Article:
The airport sector has witnessed strong growth in the past few years. From 2014-15 to 2018-19, passenger traffic grew at a double-digit compound annual growth rate (CAGR) of 16 per cent while cargo traffic grew at a CAGR of 9 per cent. In the past decade especially, the sector has witnessed fast-paced growth in traffic volumes (almost three times the GDP) at optimum airfares. This is a sharp increase in contrast to the rather flat growth during 2009-13. In fact, leaving aside the top 30 airports, the remaining airports have been clocking traffic growth in the range of 30-35 per cent.
However, the country still serves a feeder destination and is yet to emerge as an aviation hub. The airport sector faces several challenges. While domestic traffic has grown at around 22 per cent in the past two to three years, international traffic has not exhibited strong growth. The country also needs to leapfrog into the digital era. There are tremendous opportunities in store for digitalisation at airports.
Airport privatisation has emerged as a key focus area of the government. In December 2018, the government had put up the Ahmedabad, Jaipur, Lucknow, Guwahati, Thiruvananthapuram and Mangaluru airports for privatisation. In July 2019, the cabinet approved the privatisation of the Ahmedabad, Lucknow and Mangaluru airports, giving them to the Adani Group on a per passenger fee basis. Industry experts believe that this move is also likely to end the market domination by a few players in the sector.
The Regional Connectivity Scheme (RCS), also known as UDAN, has successfully connected several underserved and unserved areas with the operationalisation of about 250 routes under the first three rounds, as of January 31, 2020. Over 40 unserved airports have been commissioned since the launch of the scheme. In addition, the recently launched UDAN 4.0 aims to enhance connectivity to the Northeast as well as to the hilly states.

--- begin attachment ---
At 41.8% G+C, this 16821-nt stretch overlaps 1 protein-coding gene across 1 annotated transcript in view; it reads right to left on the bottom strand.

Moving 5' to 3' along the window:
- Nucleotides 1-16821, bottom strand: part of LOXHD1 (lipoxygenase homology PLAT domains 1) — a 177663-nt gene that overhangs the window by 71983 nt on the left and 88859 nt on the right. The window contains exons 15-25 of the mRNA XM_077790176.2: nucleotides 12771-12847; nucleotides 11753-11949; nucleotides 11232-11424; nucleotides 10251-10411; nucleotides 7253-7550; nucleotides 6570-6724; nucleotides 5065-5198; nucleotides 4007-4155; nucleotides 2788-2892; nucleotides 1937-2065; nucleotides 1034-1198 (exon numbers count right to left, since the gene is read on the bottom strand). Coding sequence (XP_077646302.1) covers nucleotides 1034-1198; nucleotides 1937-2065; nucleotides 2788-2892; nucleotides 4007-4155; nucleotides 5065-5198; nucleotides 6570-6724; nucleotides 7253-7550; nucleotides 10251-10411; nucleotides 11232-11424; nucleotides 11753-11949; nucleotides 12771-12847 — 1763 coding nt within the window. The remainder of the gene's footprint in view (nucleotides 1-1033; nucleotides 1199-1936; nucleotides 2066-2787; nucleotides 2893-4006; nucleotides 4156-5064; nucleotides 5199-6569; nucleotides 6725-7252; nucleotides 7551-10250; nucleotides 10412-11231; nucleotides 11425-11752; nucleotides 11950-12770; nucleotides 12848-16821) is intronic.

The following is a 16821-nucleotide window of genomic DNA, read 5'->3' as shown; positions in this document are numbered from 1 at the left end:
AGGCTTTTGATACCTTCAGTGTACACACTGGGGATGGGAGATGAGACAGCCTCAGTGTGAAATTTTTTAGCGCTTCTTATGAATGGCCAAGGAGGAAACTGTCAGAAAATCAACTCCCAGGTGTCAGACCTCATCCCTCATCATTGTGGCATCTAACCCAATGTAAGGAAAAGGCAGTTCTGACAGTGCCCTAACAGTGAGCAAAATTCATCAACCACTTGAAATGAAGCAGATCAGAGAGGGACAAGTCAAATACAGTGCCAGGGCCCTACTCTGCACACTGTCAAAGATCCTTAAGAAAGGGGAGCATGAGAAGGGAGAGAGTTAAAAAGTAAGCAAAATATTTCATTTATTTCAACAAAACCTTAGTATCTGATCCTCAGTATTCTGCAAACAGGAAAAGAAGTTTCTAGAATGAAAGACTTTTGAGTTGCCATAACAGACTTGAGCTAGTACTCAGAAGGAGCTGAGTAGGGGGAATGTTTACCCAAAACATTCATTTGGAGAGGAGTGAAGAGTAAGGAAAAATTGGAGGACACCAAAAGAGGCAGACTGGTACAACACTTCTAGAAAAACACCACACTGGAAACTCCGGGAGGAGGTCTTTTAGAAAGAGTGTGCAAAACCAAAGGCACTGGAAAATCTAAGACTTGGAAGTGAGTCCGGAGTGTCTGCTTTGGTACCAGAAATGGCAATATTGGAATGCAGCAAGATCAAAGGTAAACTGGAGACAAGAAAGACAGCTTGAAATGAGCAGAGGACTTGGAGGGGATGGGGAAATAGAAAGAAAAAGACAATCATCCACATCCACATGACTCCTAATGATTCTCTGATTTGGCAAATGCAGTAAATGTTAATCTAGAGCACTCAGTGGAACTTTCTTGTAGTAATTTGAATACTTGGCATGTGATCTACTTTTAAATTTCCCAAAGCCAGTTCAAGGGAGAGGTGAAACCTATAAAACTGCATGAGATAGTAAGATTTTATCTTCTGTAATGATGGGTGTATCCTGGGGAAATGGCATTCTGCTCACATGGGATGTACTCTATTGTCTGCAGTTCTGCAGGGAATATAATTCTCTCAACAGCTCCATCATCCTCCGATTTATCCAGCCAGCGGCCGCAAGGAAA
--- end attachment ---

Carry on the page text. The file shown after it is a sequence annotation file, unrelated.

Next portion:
On the policy front, a new national cargo policy was unveiled to tap the unexplored potential of the cargo segment. Meanwhile, the National Civil Aviation Policy, 2016, has laid the groundwork for sound airport infrastructure development.
Regulatory regime to be checked
The regulatory regime still has a long way to go in facilitating smooth tariff determination for the major airports. In a bid to streamline tariff determination, in August 2019, Parliament passed the Airports Economic Regulatory Authority (AERA) Amendment Bill, 2019. This is expected to allow the bidding out of private airport projects on the basis of predetermined tariffs. However, the provisions in the bill leave scope for uncertainties, disputes and issues pertaining to rate of return, cargo, ground handling, fuel farm services and property development activities.
Industry experts are of the view that the AERA (Amendment) Act, 2019, throws up more questions than provides answers to the existing issues. Questions pertaining to sectoral regulation, classification on the basis of tendering process and determination of tariffs for private/public-private partnership-based non-major airports still remain to be answered. AERA’s normative orders are also a cause for concern and the appeals filed against the orders are still pending.
Capacity issues loom large